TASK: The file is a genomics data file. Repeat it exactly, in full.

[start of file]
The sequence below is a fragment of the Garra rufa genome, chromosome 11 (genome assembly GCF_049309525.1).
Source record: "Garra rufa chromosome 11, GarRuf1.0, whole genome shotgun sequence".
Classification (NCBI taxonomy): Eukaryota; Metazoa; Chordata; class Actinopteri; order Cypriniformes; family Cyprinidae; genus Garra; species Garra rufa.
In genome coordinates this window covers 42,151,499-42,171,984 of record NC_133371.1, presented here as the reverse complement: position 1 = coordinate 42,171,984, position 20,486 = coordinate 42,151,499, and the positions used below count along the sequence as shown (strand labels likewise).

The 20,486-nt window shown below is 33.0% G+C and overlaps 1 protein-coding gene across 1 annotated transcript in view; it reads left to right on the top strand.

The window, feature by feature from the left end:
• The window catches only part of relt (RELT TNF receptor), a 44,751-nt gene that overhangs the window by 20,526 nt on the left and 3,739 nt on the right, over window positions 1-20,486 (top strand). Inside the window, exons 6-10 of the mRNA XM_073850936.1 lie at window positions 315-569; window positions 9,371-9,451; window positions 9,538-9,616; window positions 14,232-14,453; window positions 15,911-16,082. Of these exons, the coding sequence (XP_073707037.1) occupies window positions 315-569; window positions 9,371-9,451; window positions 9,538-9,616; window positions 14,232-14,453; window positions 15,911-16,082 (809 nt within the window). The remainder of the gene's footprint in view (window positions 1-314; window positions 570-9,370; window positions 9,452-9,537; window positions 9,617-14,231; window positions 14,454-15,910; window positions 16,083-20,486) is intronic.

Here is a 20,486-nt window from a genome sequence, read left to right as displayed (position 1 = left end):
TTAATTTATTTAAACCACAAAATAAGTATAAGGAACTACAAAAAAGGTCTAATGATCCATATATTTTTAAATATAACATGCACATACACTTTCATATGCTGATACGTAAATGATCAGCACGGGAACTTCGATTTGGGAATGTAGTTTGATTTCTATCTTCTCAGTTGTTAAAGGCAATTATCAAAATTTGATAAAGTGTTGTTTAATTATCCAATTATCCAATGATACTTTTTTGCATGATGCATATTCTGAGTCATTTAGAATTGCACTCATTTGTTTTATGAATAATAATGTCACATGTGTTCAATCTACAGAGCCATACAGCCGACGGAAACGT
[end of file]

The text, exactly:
The sequence below is a fragment of the Garra rufa genome, chromosome 11 (genome assembly GCF_049309525.1).
Source record: "Garra rufa chromosome 11, GarRuf1.0, whole genome shotgun sequence".
Classification (NCBI taxonomy): Eukaryota; Metazoa; Chordata; class Actinopteri; order Cypriniformes; family Cyprinidae; genus Garra; species Garra rufa.
In genome coordinates this window covers 42,151,499-42,171,984 of record NC_133371.1, presented here as the reverse complement: position 1 = coordinate 42,171,984, position 20,486 = coordinate 42,151,499, and the positions used below count along the sequence as shown (strand labels likewise).

The 20,486-nt window shown below is 33.0% G+C and overlaps 1 protein-coding gene across 1 annotated transcript in view; it reads left to right on the top strand.

The window, feature by feature from the left end:
• The window catches only part of relt (RELT TNF receptor), a 44,751-nt gene that overhangs the window by 20,526 nt on the left and 3,739 nt on the right, over window positions 1-20,486 (top strand). Inside the window, exons 6-10 of the mRNA XM_073850936.1 lie at window positions 315-569; window positions 9,371-9,451; window positions 9,538-9,616; window positions 14,232-14,453; window positions 15,911-16,082. Of these exons, the coding sequence (XP_073707037.1) occupies window positions 315-569; window positions 9,371-9,451; window positions 9,538-9,616; window positions 14,232-14,453; window positions 15,911-16,082 (809 nt within the window). The remainder of the gene's footprint in view (window positions 1-314; window positions 570-9,370; window positions 9,452-9,537; window positions 9,617-14,231; window positions 14,454-15,910; window positions 16,083-20,486) is intronic.

Here is a 20,486-nt window from a genome sequence, read left to right as displayed (position 1 = left end):
TTAATTTATTTAAACCACAAAATAAGTATAAGGAACTACAAAAAAGGTCTAATGATCCATATATTTTTAAATATAACATGCACATACACTTTCATATGCTGATACGTAAATGATCAGCACGGGAACTTCGATTTGGGAATGTAGTTTGATTTCTATCTTCTCAGTTGTTAAAGGCAATTATCAAAATTTGATAAAGTGTTGTTTAATTATCCAATTATCCAATGATACTTTTTTGCATGATGCATATTCTGAGTCATTTAGAATTGCACTCATTTGTTTTATGAATAATAATGTCACATGTGTTCAATCTACAGAGCCATACAGCCGACGGAAACGT